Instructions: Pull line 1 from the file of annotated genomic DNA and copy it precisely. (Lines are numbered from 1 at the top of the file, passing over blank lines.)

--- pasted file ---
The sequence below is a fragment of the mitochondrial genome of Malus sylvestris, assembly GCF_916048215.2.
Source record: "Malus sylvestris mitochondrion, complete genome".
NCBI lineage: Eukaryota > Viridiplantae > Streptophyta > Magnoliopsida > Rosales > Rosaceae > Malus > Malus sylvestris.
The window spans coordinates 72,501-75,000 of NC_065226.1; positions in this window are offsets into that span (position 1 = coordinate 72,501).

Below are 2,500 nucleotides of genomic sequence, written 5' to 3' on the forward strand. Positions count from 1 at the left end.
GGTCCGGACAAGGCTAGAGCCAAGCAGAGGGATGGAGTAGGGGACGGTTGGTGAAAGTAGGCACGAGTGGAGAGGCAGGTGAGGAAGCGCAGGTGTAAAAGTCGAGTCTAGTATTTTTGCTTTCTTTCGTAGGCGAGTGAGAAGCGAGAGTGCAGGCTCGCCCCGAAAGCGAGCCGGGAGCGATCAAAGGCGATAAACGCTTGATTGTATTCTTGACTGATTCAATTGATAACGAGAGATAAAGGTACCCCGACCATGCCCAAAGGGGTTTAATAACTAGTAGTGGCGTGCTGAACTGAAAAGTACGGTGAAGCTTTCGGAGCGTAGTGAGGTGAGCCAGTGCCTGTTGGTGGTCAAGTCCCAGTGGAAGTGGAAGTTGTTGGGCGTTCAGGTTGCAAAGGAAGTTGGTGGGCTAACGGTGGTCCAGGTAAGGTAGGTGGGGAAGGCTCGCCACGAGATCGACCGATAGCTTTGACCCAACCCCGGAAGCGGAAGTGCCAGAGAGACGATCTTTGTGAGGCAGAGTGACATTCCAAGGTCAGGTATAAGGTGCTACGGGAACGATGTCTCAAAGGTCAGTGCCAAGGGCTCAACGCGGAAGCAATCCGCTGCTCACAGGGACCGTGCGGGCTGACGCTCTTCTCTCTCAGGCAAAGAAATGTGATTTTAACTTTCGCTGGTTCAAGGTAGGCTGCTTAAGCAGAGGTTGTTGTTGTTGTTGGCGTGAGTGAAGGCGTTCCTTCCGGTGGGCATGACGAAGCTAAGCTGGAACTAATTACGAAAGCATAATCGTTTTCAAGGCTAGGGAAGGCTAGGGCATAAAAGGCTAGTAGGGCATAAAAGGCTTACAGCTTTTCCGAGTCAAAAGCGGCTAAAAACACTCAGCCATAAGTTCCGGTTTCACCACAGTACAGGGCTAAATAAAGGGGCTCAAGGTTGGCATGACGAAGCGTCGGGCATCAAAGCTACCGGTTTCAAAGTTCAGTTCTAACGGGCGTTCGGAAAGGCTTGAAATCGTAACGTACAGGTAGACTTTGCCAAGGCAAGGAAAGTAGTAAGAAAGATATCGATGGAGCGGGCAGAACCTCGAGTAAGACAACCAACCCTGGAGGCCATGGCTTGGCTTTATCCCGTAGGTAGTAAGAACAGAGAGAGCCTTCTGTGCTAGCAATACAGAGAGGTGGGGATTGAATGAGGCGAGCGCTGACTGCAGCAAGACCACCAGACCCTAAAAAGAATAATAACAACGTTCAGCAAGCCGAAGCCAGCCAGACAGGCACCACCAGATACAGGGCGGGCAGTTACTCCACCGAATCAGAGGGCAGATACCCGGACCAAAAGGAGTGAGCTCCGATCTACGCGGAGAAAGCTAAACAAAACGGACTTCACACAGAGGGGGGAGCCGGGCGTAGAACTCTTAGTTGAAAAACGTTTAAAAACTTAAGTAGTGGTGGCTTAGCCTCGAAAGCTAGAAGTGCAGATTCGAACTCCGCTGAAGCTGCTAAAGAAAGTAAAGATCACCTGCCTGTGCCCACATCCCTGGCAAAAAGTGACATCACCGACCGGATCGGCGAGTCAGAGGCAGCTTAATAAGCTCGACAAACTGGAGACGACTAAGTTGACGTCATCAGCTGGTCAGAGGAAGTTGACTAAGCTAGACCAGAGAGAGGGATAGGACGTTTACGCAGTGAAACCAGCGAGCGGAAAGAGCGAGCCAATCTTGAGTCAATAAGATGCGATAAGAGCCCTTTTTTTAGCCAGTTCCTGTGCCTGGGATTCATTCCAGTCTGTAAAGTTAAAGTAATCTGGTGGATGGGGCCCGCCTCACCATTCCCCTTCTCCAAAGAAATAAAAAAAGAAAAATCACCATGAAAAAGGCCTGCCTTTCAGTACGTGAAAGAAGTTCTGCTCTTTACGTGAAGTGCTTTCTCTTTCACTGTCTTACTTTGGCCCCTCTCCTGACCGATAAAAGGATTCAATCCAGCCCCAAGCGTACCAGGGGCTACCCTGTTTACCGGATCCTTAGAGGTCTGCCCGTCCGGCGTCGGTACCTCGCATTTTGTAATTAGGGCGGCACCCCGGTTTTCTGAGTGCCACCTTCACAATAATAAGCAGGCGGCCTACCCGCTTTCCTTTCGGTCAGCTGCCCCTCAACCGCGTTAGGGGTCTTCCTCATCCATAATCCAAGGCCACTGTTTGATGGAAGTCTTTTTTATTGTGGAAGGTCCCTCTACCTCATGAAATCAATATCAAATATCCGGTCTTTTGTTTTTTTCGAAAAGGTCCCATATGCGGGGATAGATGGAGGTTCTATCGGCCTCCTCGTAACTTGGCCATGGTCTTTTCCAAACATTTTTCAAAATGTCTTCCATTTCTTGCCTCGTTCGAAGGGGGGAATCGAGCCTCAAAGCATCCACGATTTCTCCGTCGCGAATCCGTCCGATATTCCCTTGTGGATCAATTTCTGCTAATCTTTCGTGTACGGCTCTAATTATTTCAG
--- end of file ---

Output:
The sequence below is a fragment of the mitochondrial genome of Malus sylvestris, assembly GCF_916048215.2.